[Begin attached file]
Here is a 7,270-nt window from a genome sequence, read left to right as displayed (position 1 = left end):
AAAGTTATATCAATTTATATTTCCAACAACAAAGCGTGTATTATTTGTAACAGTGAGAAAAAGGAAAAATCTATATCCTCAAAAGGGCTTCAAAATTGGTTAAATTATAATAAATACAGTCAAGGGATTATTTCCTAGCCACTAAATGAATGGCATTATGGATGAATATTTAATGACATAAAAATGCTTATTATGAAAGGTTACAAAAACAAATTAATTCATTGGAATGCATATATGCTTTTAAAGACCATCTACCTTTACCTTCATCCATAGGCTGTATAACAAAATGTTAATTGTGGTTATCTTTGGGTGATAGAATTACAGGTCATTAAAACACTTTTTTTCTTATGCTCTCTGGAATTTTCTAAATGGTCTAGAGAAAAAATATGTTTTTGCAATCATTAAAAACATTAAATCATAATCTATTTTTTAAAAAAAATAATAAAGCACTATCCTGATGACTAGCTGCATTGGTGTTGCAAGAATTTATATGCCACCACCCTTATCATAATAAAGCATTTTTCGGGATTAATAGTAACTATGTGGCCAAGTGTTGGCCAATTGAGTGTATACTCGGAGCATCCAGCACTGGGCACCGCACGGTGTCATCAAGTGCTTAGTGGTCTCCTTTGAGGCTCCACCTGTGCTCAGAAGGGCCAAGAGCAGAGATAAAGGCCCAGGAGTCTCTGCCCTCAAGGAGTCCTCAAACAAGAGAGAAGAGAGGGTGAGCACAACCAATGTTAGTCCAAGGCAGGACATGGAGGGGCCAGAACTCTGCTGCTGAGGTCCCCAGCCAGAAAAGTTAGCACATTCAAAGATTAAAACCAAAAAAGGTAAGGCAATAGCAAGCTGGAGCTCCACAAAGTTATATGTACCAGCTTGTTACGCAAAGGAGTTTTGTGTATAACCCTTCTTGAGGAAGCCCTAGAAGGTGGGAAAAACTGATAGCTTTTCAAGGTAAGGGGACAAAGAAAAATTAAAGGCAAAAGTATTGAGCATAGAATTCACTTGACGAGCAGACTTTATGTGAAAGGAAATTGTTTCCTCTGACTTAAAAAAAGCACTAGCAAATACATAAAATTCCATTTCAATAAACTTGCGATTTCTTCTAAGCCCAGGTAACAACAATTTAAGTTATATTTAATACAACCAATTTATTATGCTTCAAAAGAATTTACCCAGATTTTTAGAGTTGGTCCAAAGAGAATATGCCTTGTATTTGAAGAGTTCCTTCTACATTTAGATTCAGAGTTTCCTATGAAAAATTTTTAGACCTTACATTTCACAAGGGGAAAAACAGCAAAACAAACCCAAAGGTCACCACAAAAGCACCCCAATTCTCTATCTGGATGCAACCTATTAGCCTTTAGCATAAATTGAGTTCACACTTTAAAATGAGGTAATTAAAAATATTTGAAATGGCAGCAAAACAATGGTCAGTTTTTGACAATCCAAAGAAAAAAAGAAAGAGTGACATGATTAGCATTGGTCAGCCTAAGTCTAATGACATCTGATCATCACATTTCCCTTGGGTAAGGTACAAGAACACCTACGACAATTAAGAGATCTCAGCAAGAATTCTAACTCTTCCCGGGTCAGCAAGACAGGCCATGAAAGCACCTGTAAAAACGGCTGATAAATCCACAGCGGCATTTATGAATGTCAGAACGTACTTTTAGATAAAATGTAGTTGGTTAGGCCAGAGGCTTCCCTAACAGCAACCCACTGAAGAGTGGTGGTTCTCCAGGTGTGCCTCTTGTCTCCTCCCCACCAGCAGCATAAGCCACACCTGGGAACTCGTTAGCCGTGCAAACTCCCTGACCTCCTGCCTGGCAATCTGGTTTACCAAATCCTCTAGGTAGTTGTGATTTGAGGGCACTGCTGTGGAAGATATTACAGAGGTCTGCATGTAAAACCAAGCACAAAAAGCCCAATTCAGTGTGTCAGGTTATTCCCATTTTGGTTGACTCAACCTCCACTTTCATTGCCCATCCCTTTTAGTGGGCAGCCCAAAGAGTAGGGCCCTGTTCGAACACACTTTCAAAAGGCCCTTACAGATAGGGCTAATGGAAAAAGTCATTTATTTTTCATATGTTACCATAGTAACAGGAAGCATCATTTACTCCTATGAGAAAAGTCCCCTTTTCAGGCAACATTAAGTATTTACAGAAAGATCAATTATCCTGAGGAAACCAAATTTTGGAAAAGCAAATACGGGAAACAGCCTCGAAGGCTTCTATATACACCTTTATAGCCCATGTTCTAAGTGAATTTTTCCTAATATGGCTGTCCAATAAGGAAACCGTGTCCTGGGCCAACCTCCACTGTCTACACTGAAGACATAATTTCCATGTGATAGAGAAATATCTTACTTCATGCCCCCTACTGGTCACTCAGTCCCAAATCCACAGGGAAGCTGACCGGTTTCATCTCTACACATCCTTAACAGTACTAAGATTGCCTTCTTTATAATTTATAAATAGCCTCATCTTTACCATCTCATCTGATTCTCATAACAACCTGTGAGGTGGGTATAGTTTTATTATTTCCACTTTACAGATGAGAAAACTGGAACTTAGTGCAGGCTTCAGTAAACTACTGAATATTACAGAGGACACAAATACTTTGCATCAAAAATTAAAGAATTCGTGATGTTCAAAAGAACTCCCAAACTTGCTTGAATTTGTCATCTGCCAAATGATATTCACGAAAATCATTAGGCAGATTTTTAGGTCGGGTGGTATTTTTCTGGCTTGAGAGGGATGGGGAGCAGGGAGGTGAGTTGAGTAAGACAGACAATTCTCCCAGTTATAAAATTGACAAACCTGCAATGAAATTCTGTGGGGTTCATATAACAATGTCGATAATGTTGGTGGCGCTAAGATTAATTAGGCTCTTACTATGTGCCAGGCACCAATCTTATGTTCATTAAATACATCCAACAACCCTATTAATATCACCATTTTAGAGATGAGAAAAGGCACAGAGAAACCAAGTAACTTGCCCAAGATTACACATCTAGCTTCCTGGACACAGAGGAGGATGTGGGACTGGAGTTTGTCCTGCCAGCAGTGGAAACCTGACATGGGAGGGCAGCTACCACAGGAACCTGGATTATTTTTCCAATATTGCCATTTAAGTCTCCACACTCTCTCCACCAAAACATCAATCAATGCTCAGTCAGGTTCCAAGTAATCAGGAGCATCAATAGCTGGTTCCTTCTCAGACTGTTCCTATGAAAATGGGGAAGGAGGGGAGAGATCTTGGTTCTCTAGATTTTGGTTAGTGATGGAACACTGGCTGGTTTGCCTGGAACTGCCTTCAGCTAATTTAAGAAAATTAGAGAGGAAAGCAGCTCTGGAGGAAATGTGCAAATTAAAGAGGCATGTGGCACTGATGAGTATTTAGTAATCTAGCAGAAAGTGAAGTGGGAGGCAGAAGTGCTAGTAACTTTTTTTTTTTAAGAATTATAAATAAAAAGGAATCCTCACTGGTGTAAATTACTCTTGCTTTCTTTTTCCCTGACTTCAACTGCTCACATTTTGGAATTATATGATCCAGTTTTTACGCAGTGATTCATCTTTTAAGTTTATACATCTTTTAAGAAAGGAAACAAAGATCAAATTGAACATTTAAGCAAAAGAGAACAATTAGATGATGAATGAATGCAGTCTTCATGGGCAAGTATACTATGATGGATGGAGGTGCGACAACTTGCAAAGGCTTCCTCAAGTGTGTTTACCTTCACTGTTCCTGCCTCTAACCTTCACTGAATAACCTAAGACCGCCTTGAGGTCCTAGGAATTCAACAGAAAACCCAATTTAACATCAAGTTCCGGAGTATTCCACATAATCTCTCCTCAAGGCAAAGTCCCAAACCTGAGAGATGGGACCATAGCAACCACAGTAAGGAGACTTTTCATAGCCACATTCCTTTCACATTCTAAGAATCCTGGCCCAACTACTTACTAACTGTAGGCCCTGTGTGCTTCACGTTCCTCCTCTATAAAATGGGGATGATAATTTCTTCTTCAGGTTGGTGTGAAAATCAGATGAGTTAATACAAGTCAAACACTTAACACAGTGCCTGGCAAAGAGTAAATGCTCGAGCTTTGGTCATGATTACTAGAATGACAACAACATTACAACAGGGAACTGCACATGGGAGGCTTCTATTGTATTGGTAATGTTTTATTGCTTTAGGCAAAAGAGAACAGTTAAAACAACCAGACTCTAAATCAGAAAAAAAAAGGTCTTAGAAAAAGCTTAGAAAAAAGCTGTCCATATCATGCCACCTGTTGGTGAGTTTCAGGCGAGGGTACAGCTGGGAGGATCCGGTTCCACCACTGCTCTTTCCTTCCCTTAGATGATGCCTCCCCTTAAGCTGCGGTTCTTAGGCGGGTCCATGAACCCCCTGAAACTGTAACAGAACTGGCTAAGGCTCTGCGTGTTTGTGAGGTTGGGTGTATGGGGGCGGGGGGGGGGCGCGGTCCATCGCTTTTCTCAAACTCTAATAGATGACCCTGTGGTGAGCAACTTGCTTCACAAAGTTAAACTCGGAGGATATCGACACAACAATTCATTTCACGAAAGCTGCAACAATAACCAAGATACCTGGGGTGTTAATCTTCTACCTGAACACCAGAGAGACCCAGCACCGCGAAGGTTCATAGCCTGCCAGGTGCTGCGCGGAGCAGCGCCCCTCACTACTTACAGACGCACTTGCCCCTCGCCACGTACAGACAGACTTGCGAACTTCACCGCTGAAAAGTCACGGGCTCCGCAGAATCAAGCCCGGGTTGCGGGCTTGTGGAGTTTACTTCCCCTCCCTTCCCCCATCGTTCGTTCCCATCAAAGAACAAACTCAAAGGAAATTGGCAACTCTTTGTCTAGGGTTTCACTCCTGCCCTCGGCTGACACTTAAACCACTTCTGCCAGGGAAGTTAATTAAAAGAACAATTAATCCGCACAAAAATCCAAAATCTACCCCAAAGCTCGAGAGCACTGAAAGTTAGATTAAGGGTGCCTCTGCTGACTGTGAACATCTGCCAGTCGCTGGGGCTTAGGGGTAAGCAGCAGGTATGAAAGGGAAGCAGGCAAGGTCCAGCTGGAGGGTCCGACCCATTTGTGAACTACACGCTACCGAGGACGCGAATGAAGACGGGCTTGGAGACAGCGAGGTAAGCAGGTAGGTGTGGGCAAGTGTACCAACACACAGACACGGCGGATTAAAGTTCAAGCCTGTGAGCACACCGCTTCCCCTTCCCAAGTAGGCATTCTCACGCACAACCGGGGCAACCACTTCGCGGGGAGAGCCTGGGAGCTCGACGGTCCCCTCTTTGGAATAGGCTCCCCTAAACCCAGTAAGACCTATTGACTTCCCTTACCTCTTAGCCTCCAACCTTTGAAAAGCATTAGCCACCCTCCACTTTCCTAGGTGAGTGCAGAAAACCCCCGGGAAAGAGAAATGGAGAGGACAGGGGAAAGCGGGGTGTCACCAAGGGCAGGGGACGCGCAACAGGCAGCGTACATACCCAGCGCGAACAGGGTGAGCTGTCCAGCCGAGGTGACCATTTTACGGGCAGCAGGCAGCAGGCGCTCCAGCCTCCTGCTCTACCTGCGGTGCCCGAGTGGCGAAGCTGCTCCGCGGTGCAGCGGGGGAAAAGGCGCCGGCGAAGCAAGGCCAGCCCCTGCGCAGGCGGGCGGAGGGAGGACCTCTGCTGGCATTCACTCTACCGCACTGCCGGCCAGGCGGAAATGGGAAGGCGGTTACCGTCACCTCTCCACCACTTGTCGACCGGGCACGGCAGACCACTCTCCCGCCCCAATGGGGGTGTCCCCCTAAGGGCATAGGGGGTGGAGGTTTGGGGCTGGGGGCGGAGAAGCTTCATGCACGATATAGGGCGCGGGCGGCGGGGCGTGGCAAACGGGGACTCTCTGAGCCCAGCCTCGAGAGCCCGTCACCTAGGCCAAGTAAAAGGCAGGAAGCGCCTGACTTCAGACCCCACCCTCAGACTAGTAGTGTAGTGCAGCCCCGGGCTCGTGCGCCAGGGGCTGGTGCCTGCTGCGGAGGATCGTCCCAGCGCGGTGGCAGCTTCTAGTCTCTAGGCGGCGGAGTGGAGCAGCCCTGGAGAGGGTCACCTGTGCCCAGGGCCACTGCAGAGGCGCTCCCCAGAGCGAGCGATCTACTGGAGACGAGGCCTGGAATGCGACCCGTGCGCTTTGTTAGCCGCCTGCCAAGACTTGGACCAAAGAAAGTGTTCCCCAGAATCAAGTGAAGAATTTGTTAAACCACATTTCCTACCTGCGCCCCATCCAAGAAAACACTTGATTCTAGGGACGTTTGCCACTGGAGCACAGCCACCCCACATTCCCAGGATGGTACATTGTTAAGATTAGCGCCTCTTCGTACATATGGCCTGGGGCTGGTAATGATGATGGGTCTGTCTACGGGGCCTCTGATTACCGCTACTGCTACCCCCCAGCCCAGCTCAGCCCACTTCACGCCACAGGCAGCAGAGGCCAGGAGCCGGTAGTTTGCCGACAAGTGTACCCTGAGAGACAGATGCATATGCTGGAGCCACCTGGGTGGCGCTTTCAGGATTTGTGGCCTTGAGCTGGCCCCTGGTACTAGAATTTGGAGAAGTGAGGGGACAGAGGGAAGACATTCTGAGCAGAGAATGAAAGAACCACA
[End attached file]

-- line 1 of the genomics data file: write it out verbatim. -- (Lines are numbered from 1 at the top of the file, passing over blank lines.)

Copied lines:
Here is a 7,270-nt window from a genome sequence, read left to right as displayed (position 1 = left end):